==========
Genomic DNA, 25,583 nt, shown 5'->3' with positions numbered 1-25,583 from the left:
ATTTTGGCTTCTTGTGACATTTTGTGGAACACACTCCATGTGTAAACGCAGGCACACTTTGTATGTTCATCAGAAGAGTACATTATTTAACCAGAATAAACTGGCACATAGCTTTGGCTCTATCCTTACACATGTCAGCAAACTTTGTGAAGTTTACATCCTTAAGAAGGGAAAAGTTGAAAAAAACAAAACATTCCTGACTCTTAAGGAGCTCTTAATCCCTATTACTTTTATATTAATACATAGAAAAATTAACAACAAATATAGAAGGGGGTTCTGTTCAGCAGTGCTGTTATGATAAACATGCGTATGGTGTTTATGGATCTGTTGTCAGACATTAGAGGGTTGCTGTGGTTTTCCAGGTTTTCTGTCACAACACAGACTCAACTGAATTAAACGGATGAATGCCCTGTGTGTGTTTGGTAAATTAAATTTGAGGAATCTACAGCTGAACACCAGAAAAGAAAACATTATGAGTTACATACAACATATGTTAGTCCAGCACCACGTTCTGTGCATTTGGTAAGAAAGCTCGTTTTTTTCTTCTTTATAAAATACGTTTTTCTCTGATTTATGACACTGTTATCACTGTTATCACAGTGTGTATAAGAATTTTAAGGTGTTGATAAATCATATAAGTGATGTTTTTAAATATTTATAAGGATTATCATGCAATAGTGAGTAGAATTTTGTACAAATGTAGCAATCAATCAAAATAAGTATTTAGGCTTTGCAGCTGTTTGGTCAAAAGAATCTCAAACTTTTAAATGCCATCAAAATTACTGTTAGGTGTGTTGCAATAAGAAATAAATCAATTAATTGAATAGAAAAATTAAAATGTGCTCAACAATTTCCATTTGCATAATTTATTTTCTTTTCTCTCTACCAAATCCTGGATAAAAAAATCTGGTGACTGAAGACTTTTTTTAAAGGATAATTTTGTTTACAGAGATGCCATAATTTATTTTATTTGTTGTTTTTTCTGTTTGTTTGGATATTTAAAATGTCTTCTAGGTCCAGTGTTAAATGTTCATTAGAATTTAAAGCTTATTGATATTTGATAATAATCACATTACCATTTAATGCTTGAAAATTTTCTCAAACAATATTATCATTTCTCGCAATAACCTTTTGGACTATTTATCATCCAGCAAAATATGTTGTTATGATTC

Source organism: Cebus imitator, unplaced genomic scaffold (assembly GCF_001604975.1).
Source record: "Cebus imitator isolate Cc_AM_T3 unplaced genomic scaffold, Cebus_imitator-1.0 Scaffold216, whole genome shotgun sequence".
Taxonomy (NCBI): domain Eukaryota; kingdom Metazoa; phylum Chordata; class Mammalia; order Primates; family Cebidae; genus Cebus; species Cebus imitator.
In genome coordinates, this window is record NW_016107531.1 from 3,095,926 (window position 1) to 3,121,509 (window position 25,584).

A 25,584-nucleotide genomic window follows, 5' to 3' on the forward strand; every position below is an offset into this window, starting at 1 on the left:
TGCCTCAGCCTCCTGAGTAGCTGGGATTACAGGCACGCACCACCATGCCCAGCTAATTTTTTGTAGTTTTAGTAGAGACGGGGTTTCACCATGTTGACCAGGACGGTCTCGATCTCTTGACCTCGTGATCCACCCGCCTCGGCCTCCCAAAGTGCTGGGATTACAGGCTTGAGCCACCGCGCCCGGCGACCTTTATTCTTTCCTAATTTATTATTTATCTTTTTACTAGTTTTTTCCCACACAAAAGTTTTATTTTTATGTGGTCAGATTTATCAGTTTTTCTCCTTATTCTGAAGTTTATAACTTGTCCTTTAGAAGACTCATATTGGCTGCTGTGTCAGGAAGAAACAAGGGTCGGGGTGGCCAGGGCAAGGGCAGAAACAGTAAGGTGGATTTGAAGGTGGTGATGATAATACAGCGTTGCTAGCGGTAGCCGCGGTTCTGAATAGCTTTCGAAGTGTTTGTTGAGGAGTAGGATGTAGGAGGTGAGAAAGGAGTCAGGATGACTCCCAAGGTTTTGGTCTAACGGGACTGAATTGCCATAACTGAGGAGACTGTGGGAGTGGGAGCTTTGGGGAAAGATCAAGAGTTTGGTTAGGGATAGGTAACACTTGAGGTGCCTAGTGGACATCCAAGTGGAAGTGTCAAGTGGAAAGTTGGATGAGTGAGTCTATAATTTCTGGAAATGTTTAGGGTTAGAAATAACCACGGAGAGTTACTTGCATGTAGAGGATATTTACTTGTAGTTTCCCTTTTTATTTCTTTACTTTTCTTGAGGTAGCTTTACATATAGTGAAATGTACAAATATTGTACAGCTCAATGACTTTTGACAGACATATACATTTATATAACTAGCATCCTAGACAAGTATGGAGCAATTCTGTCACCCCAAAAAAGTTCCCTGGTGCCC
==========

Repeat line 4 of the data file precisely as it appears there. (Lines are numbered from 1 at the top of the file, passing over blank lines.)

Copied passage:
Source record: "Cebus imitator isolate Cc_AM_T3 unplaced genomic scaffold, Cebus_imitator-1.0 Scaffold216, whole genome shotgun sequence".